IN THE NEWS: CONGRESS HOLDS HEARING ON INTERNET GAMBLING
LAS VEGAS (AP) -- There are different sides of the online gambling debate. But one thing on which all sides agree: they're happy that a Congressional hearing was held on the issue yesterday. The session was held by the House Subcommittee on Commerce, Manufacturing and Trade. In his testimony before the panel, the head of the American Gaming Association said the gaming lobby appreciates that Congress taking the lead on the issue. The AGA wants a national set of rules for online gaming. Meanwhile, the Coalition to Stop Internet Gambling praised Congress for "taking seriously the threat of Internet gambling." At least three Congressional bills on online gambling have been introduced this year. Meanwhile, Nevada, New Jersey and Delaware have legalized some form of online gambling, and other states are thinking about it. There's huge money at stake. Morgan Stanley predicts that by 2020, online gambling in the U.S. will produce $9.3 billion -- the same amount of revenue as Las Vegas and Atlantic City combined.
IN THE NEWS: HACKERS PLEAD GUILTY TO DISABLING PAYPAL IN ATTACK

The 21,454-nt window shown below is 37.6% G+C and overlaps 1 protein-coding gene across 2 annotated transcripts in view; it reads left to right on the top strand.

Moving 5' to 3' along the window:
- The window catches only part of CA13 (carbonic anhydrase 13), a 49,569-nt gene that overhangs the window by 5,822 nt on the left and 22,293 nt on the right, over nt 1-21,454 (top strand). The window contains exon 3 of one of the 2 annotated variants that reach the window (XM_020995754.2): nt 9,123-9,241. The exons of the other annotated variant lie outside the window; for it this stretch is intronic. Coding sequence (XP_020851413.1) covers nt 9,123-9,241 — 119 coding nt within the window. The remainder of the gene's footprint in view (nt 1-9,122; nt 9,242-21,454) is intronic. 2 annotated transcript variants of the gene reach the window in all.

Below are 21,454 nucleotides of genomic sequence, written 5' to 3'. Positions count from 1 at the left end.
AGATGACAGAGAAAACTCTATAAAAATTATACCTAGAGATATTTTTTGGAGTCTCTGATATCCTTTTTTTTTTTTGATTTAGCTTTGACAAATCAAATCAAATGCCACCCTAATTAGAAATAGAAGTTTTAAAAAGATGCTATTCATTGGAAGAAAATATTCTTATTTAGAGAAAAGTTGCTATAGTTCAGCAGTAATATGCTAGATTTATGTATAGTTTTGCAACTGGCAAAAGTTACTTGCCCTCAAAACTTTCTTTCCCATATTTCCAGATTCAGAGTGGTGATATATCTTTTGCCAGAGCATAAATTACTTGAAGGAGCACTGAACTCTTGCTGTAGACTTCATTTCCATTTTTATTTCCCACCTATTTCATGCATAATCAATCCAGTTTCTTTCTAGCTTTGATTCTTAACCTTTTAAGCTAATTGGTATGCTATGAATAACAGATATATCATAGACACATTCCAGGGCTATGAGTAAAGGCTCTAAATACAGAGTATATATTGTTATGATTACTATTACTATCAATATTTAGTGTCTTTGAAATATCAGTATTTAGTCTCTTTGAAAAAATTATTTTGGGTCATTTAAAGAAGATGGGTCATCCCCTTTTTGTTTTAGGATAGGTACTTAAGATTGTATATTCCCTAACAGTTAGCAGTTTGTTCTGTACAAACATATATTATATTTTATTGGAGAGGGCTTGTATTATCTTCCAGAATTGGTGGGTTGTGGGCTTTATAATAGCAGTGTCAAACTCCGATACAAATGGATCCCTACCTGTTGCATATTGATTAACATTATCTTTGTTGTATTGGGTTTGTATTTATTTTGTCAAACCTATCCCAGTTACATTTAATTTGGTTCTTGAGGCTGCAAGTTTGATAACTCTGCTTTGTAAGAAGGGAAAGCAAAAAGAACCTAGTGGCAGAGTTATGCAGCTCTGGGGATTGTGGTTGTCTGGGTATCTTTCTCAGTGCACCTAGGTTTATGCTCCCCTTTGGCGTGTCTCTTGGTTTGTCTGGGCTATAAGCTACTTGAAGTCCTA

SAN FRANCISCO (AP) -- The federal government calls them illegal hackers. But an attorney for one of 13 people who pleaded guilty to disabling PayPal says those involved were taking part in civil disobedience. The guilty pleas stem from a case when hackers briefly disabled the online payment service as part of a protest allegedly organized by the group Anonymous. Ten of the defendants have copped pleas to charges of felony and misdemeanor counts of intentionally damaging a protected computer. The Feds say if the defendants stay out of legal trouble, the felony charges will be dropped and the defendants will get probation a year from now. Three other defendants pleaded out to misdemeanor charges -- and face similar sentences. Prosecutors say Anonymous went after PayPal once the eBay-owned company cut ties to the anti-secrecy Web site WikiLeaks when the site released more than 700,000 leaked government documents.
Pope Benedict XVI put Catholic Church leaders on notice Thursday, saying social networking sites like Facebook and Twitter aren't a virtual world they can ignore, but rather a very real world they must engage if they want to spread the faith to the next generation.
Christian Singer Coffey Anderson was in for a surprise when he performed at a New Years Eve concert in Irving, Texas. As he was smack-dab in the middle of a song, his young son stormed the stage and began dancing feverishly. The crowd, naturally, loved it.
BC-US--Dow Record-Three Personal Stories, 1st Ld-Writethru,1173 Dow Record: Three tales of ups, downs and changes AP Photo FX102, FX103 Eds: With BC-US--Dow Record. Adds photos. By SCOTT MAYEROWITZ AP Business Writer NEW YORK (AP) -- When the Dow first crossed 14,000, investors were overjoyed. ...
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